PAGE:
“Rudy thought about it, then eventually said, ‘You’re the type of guy I’d like to have own this company. Would you be interested in buying it?’”
Ken Fankhauser thought on it, then called his brother Bill, who at the time was an aeronautical engineer at Boeing in Seattle. As Eric recalled, “My uncle Bill flew in, looked at the company, and they decided to buy it. The rest is history.”
When Ken and Bill purchased TMS in the 1960s, they took ownership of a shop full of old-school, belt-driven machines. But they also came to the business at an opportune time, when metal spinning (and manufacturing machinery in general) was transitioning away from manual operation and toward programmable control.
In the 1960s the two purchased a Leifeld template-driven spinning lathe, roughly analogous to old-school, template-driven punch presses. The operator manipulated a joystick that drove a stylus over a template that was in the shape of the spun part. “That was the start of automation at TMS,” said Eric’s brother Craig, TMS’s current vice president of sales.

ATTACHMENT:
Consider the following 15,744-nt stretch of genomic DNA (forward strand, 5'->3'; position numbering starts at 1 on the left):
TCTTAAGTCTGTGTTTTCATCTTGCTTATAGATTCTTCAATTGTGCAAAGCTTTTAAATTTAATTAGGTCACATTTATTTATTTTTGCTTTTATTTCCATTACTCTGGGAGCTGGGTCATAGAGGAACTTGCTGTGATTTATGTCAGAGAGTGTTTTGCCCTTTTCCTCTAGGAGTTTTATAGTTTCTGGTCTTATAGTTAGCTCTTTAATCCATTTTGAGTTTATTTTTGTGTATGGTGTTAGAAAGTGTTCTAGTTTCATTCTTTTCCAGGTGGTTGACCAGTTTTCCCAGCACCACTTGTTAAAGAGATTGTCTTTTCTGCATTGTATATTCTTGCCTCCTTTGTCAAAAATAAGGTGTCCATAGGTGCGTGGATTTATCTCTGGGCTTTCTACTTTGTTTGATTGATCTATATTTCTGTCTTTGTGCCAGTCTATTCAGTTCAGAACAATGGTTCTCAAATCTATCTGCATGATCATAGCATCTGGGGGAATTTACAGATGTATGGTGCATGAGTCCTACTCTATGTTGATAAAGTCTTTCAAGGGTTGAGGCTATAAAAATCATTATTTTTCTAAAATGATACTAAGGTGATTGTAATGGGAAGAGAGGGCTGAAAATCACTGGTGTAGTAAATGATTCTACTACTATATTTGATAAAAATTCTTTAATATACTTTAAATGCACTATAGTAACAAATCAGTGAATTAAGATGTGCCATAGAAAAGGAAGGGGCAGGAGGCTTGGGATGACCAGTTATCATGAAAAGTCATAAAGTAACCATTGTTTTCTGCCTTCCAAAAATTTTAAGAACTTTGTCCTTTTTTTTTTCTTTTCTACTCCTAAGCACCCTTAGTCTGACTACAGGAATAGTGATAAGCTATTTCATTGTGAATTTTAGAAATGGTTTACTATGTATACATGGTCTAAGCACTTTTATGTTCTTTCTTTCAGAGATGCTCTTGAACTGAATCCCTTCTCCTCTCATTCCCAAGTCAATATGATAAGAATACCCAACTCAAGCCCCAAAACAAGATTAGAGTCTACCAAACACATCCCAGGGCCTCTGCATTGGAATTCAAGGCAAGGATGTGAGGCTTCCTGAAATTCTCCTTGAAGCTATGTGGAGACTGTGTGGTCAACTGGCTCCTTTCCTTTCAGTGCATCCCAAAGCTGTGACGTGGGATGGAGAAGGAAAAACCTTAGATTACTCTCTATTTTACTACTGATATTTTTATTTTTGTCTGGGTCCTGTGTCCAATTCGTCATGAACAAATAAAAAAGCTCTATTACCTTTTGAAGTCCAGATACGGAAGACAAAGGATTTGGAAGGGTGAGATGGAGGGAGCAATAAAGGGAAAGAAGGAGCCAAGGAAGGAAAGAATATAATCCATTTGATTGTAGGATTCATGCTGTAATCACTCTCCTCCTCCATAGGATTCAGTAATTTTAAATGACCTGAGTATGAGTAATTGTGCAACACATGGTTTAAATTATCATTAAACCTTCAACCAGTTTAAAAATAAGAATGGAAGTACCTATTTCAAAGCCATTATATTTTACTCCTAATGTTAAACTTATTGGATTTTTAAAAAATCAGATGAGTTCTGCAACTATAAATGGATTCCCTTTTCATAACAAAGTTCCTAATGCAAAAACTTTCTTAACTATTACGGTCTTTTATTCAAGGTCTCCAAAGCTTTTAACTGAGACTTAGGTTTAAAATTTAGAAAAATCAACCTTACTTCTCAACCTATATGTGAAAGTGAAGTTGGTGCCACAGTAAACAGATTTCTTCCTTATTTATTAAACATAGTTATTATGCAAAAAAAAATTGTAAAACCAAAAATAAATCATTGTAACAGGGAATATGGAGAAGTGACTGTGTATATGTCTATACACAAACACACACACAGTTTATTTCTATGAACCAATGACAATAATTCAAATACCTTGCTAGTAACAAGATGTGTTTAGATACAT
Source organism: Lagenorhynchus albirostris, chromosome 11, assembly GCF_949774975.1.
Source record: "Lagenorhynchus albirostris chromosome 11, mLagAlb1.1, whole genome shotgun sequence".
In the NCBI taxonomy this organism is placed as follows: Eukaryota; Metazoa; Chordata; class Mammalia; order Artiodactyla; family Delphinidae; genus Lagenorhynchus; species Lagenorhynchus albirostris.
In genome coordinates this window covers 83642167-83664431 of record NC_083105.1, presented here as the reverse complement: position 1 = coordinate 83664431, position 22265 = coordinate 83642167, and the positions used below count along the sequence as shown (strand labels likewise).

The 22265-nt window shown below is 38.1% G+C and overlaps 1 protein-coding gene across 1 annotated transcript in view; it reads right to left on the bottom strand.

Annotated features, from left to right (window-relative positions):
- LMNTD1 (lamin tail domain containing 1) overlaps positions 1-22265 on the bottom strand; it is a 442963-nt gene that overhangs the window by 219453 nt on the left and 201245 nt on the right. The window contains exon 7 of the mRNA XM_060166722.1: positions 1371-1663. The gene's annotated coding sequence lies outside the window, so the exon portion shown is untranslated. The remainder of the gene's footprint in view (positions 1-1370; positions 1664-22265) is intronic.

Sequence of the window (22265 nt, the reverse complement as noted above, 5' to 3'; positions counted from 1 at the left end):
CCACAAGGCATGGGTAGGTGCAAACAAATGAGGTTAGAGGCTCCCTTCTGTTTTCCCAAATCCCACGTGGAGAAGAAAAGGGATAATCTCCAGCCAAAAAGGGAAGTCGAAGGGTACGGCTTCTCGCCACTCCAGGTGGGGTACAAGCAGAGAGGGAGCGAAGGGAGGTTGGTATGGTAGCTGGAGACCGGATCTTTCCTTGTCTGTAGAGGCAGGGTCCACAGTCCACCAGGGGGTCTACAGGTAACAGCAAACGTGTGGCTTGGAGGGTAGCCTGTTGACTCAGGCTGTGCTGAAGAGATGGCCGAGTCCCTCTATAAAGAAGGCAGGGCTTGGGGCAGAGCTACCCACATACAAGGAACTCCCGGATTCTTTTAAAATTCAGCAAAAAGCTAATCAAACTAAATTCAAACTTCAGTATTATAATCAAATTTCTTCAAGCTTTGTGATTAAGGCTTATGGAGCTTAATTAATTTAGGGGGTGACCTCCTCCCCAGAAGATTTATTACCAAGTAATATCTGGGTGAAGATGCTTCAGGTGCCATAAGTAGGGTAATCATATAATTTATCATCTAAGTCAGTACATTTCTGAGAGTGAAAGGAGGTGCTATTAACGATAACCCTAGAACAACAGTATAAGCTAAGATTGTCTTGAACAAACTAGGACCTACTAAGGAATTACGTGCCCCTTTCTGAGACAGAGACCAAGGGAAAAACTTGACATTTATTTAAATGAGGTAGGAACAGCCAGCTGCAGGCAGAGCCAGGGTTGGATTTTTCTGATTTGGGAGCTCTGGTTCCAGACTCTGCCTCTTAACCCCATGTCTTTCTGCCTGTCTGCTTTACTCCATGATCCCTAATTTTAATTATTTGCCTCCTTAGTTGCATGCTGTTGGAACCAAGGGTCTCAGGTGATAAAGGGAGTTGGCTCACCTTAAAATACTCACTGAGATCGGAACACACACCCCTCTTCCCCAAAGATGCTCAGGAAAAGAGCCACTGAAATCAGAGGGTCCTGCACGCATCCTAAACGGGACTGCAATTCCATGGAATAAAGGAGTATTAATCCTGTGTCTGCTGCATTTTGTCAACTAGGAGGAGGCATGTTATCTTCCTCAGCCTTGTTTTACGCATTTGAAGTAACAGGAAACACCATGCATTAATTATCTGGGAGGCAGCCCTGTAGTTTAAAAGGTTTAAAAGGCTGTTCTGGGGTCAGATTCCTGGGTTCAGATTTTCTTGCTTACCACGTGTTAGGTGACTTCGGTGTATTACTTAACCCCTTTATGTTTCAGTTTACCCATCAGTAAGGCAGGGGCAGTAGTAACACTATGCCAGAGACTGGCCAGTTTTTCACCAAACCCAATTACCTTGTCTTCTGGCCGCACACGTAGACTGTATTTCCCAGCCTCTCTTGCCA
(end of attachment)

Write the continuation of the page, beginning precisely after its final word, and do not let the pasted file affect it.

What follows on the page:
Technology at the company progressed through different types of template-driven spinning lathes, eventually progressing to the computer-controlled machines that the shop uses today. Still, several aspects of metal spinning set it apart from other processes. First, even the most modern systems can’t be run successfully by someone who doesn’t know the fundamentals of spinning.
“You can’t just put a blank in and have the machine automatically spin the part based on its drawing,” Eric said, adding that operators need to create a new part program by manipulating a joystick, which adjusts the roller position as it makes passes over the work. It usually makes multiple passes, but it could make just one, such as in a shear-forming operation, which can thin (or “shear”) material to just half its thickness. The metal itself “grows” or elongates in the direction of spinning.